Storium Theory: Inverting the Trope

This post originally appeared at Gaming Creatively on May 18th, 2017.

We’ve seen it before.

A young hero has an older mentor, who taught the hero everything the hero knows. The mentor takes on a mission, and is captured, or killed, or goes missing, or what-have-you. Now the hero has to step up and save the day.

It’s a trope.

It’s a trope for a reason. It’s a pretty powerful story. There’s a personal connection between the hero and the mission – a need to carry on after a person the hero respects, perhaps, or redeem the person’s reputation, or even rescue the person. It ties the hero more deeply to the tale than if the hero had simply taken the mission himself in the first place.

There’s nothing particularly wrong with tropes, even with tropes that are used extremely often. Frequently, tropes are tropes because they are powerful and beneficial to stories. They give additional emotional impact. They create interesting character types. They give us connections to stories.

But for all those reasons, they can also be extremely powerful when inverted.

Consider the above trope. And consider these others:

  • The combatant has to save the non-combatant.
  • The parent has to rescue their young child.
  • The lawyer has to figure out the conspiracy entrapping their client.
  • The detective has to discover the secrets of the corrupt corporation.

You’ve seen all these stories. And oftentimes, they’re good stories. There’s nothing inherently wrong with using these tropes – they can lead to gripping, emotionally affecting tales.

But let’s look at taking each of the tropes I’ve mentioned and turning them around:

  • The older mentor’s successor takes a mission and is captured/killed or goes missing, and the mentor must now take the mission in his place.
  • The non-combatant has to somehow rescue the combatant.
  • The young child must figure out how to rescue their parent.
  • The client must figure out a conspiracy that has even enveloped their lawyer.
  • The corporation is being menaced by a corrupt detective, and an employee must figure out how to clear its name.

These sound interesting, don’t they? In some cases, they give us natural questions that are inherently intriguing. Take the “non-combatant has to rescue the combatant” one…if the combatant, i.e. someone trained in battle, is in trouble…it’s going to be extremely dangerous for a non-combatant, i.e. someone not trained in battle, to come to the rescue. We’ll wonder how this person is possibly going to accomplish their goal against such odds.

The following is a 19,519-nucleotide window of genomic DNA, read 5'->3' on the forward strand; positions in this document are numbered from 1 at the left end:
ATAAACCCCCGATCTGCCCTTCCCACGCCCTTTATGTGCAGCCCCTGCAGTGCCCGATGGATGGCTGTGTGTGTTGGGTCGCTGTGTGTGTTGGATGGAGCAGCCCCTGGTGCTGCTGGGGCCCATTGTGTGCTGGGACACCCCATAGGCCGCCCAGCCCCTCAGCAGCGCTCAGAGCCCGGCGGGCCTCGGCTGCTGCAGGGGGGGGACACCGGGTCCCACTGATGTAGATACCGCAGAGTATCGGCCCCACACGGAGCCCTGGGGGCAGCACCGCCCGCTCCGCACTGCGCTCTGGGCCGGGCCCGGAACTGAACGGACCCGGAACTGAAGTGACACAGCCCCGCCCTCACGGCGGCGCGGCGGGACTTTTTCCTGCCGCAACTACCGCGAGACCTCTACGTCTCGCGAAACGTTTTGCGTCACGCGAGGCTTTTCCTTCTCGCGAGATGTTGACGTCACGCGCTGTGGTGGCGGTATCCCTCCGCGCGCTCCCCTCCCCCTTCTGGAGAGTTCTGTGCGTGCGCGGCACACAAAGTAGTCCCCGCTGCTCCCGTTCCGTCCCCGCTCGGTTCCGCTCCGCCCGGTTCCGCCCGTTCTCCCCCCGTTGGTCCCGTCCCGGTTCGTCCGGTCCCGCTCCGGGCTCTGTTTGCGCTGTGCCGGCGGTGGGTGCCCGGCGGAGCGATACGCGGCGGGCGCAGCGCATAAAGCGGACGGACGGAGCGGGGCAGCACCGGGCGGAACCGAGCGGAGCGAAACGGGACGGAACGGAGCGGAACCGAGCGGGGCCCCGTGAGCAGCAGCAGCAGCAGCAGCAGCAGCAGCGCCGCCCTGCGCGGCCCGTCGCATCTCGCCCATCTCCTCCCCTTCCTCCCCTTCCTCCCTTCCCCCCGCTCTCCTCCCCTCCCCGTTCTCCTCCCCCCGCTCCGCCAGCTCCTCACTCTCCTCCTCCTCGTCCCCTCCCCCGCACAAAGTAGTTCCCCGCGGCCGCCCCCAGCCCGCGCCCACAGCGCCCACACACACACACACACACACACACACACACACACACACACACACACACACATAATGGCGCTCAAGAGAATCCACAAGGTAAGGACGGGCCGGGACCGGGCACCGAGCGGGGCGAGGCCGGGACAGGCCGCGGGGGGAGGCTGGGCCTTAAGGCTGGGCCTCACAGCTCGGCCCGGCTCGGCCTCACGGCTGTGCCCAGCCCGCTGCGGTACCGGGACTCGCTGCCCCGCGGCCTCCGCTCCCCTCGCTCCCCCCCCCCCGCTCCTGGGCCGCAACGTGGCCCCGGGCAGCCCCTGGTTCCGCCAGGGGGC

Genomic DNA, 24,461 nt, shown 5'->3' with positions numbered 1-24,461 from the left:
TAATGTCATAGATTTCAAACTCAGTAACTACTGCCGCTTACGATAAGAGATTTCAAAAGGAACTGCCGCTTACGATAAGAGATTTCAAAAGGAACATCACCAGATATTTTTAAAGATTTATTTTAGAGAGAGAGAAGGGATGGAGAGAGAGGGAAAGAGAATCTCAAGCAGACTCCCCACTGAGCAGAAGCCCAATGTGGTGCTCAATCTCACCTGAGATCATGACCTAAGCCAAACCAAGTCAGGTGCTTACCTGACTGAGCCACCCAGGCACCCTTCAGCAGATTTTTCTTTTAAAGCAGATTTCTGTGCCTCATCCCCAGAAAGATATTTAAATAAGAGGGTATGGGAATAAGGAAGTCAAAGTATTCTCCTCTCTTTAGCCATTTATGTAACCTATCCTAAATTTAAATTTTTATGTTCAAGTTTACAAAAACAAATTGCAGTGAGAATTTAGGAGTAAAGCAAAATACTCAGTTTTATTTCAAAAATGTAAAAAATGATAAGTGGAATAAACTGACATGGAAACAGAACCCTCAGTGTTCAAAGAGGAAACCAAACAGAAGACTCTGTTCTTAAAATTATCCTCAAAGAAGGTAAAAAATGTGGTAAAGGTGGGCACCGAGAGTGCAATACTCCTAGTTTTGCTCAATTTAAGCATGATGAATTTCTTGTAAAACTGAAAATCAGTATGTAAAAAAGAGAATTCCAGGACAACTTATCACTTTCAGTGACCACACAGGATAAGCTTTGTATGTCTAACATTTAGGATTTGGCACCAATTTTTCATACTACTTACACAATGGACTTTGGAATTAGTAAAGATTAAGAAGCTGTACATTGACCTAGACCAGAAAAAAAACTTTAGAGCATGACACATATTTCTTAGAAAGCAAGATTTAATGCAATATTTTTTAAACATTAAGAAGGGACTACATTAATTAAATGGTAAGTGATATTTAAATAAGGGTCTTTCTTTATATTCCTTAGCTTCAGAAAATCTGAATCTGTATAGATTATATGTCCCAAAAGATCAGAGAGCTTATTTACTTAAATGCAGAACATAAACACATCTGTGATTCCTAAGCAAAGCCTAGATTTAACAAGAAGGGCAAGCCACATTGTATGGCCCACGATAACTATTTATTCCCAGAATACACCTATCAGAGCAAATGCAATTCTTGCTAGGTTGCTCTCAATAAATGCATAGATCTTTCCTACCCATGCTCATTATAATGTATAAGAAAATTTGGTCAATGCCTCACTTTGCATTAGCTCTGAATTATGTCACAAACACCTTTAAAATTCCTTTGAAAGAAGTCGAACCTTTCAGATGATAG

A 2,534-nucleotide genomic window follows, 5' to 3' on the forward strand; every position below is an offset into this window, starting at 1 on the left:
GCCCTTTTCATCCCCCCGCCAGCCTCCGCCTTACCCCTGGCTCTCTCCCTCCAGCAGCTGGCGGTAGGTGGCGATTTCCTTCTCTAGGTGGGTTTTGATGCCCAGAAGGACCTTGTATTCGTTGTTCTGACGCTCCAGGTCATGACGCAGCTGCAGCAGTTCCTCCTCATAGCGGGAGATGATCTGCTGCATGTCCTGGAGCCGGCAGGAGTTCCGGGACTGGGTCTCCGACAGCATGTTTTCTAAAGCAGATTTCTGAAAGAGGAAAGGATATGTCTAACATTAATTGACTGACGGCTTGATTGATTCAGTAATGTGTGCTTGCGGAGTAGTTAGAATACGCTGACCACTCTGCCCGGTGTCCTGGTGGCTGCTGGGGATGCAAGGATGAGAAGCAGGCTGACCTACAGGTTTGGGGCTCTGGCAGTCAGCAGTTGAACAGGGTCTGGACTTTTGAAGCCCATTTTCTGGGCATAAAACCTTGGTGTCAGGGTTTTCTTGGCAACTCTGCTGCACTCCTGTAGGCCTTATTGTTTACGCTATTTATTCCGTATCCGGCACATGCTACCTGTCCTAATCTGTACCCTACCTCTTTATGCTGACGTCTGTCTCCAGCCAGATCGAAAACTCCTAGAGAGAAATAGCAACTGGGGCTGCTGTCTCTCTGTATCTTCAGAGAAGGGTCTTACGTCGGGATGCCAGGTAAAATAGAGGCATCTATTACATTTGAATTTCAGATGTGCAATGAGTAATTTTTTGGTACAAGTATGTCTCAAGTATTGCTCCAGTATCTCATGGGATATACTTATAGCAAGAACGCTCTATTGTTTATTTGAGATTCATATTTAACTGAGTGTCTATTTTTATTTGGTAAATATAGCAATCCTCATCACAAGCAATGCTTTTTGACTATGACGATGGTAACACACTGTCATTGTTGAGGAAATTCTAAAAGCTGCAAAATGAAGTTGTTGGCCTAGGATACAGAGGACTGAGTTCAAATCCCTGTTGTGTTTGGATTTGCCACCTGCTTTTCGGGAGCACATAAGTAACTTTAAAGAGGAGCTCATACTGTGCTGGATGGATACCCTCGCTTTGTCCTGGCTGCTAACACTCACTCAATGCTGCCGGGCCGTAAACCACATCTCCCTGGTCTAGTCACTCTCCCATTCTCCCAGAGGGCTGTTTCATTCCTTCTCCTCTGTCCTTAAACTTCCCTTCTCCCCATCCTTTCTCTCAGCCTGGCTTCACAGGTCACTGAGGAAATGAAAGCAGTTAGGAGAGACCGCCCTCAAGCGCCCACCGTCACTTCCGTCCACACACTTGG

And sometimes, they’re interesting just because they play with our usual sympathies. In a battle between a corporation and a detective, we’re pretty hardwired to sympathize with the detective – large organizations are generally things we mistrust instinctively. If one’s being investigated, there’s always a background thought of “well, there’s probably something going on there, right?” So if a story plays with that, and has the corporation innocent and the detective corrupt, it twists our sympathies around.

Sometimes, these inverted tropes can become so popular that they then become tropes themselves (I’m sure that you’ve seen at least some examples of each of the “inverted” stories I mentioned, too). But the point stands: When you find yourself thinking about using a trope, consider for a moment how you might invert it. Sometimes, an inversion of a trope can be just as powerful, or more powerful than the trope itself.

When you’re creating a story concept, or a character concept, tropes are going to come into play. You’ll find yourself slotting characters into recognized boxes, consciously or unconsciously. And that’s fine. But take a little time to think about what you might be able to do if you turn the trope on its head instead. Maybe it won’t fit your story, or maybe it won’t give you the ideas you need…if so, that’s fine. Write your story the way you write your story. But maybe, just maybe, an inverted trope will give you some inspiring story or character ideas, something that excites you and will excite your fellow players and readers.

So take some time. Look at the tropes you find yourself using, and think about how to invert them. When you walk a well-trodden path, look for the points where you can step off or make it lead to a different destination. You can get some excellent stories from tropes…but you can get some excellent stories by twisting them around, too.